The results of a clinical trial in pigs administered AstraZeneca's (NYSE:AZN) COVID-19 vaccine indicate that two doses of it could be effective in treating the disease. On Tuesday, the Pirbright Institute -- the U.K. researcher conducting the trial -- said that a prime dose followed by a booster produced a stronger immune response than a single dose.
The study was specifically designed to research whether a prime/booster combination of AZD1222 would be notably more efficacious. "This finding in pigs is important as it reveals that two doses of the new vaccine could potentially give significantly more protection in humans than a single dose, and therefore provide a clinical benefit," Pirbright wrote.
However, although pigs are physiologically more similar to humans than many other animals, clinical studies conducted on them indicate only potential for us, and are not a guarantee of success. Trials on human subjects are thus necessary following such research.
Last month, it was announced that researchers at the University of Oxford had begun enrolling people for a phase 2 clinical trial of AZD1222. This will be a significantly expanded trial compared to phase 1, involving 10,260 subjects.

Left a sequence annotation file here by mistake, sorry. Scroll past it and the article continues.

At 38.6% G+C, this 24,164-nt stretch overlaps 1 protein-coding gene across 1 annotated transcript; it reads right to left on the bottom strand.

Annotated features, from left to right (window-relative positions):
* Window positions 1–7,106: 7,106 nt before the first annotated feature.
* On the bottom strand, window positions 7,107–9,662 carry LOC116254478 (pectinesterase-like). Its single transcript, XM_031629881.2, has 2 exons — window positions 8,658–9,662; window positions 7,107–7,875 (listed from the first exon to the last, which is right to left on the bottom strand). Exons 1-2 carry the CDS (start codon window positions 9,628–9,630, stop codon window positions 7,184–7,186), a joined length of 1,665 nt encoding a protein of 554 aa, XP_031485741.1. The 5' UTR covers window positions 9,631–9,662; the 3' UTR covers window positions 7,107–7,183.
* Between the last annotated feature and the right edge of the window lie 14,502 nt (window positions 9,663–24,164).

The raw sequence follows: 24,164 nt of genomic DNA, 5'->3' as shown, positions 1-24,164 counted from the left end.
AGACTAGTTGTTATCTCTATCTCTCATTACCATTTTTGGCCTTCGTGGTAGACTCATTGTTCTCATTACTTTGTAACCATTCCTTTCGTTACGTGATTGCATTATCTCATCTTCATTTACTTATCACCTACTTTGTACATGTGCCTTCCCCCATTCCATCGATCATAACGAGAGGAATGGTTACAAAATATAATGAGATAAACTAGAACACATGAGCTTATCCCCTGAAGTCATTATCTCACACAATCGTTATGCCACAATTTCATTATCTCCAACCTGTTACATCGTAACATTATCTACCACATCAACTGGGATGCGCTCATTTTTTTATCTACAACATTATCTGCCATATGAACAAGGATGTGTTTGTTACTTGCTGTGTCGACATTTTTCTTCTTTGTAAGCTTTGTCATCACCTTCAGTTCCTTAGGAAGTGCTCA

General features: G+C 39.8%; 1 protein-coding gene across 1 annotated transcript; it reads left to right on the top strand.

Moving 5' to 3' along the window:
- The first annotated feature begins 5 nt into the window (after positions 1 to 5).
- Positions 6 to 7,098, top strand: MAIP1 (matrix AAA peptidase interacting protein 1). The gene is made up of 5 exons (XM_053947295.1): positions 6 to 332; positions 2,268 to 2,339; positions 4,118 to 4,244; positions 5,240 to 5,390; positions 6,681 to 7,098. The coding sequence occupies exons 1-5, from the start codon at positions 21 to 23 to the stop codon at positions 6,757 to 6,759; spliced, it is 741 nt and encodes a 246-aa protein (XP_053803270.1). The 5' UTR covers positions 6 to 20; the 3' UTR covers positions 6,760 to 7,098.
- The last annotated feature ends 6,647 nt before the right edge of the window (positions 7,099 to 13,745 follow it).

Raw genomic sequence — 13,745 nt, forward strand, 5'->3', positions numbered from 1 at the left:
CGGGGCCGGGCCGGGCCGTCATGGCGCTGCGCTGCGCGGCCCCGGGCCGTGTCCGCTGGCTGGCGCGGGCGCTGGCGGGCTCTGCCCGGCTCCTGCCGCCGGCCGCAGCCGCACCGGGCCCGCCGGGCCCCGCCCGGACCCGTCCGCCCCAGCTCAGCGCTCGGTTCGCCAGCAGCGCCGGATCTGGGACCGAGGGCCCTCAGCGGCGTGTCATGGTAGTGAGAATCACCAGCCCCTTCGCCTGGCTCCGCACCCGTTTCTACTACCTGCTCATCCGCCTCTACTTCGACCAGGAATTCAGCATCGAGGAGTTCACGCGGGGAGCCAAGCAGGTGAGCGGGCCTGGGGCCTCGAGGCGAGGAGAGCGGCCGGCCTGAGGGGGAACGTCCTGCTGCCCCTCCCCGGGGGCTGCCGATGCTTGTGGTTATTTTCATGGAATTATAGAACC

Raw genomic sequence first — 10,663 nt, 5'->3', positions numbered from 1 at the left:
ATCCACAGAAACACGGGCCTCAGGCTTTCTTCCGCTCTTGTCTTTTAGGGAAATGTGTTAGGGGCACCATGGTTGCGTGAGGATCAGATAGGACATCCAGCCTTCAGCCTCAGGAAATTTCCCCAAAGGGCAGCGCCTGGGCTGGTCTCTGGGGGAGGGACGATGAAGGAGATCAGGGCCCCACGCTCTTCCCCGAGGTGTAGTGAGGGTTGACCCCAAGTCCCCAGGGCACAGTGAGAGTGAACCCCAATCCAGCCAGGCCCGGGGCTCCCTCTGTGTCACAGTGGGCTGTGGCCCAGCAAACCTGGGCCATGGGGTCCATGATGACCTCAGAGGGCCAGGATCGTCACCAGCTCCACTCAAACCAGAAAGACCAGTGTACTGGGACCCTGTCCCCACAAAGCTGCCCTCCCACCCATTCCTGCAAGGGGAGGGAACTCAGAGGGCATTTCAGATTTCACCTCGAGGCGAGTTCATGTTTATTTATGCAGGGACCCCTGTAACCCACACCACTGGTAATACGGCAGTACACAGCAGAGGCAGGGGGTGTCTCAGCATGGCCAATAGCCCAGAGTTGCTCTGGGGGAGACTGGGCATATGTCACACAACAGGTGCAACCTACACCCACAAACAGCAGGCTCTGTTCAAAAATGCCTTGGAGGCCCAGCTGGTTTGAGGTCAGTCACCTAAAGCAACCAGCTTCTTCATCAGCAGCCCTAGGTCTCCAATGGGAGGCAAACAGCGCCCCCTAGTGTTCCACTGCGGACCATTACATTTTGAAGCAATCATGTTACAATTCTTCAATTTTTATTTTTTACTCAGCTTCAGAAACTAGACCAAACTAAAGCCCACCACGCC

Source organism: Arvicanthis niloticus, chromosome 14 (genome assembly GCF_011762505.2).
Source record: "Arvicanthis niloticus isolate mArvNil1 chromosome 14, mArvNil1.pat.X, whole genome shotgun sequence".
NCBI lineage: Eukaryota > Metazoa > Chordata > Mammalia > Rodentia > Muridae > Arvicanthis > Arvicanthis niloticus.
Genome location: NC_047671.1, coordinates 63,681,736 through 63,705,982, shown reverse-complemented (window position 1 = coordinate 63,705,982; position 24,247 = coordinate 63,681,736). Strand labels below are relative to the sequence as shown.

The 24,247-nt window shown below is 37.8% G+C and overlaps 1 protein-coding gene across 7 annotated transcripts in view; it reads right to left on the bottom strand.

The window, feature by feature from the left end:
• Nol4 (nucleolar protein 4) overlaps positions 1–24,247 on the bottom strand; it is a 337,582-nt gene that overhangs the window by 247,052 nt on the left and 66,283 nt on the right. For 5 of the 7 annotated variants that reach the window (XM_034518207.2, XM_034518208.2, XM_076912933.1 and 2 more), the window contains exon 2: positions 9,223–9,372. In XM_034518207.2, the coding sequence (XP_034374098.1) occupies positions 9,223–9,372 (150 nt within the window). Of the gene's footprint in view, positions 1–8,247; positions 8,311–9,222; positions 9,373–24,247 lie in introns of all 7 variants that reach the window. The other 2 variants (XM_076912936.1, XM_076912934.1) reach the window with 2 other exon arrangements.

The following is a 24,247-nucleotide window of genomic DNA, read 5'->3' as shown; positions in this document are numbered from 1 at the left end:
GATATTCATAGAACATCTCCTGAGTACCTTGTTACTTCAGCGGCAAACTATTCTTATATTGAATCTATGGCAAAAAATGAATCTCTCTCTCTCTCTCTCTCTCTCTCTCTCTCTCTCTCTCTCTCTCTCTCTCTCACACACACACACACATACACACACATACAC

The storied U.K. university is where AZD1222 was created; AstraZeneca subsequently licensed the vaccine. As a global pharmaceutical company, AstraZeneca has already made arrangements to produce and distribute the vaccine at cost. Among other deals it has agreed with Europe's Inclusive Vaccines Alliance to provide up to 400 million doses throughout that continent when it is approved and available.
The company recently signed several agreements that will allow it to produce over 2 billion doses.
On Tuesday, AstraZeneca's shares rose by nearly 1.6%, outpacing the gains of the broader stock market.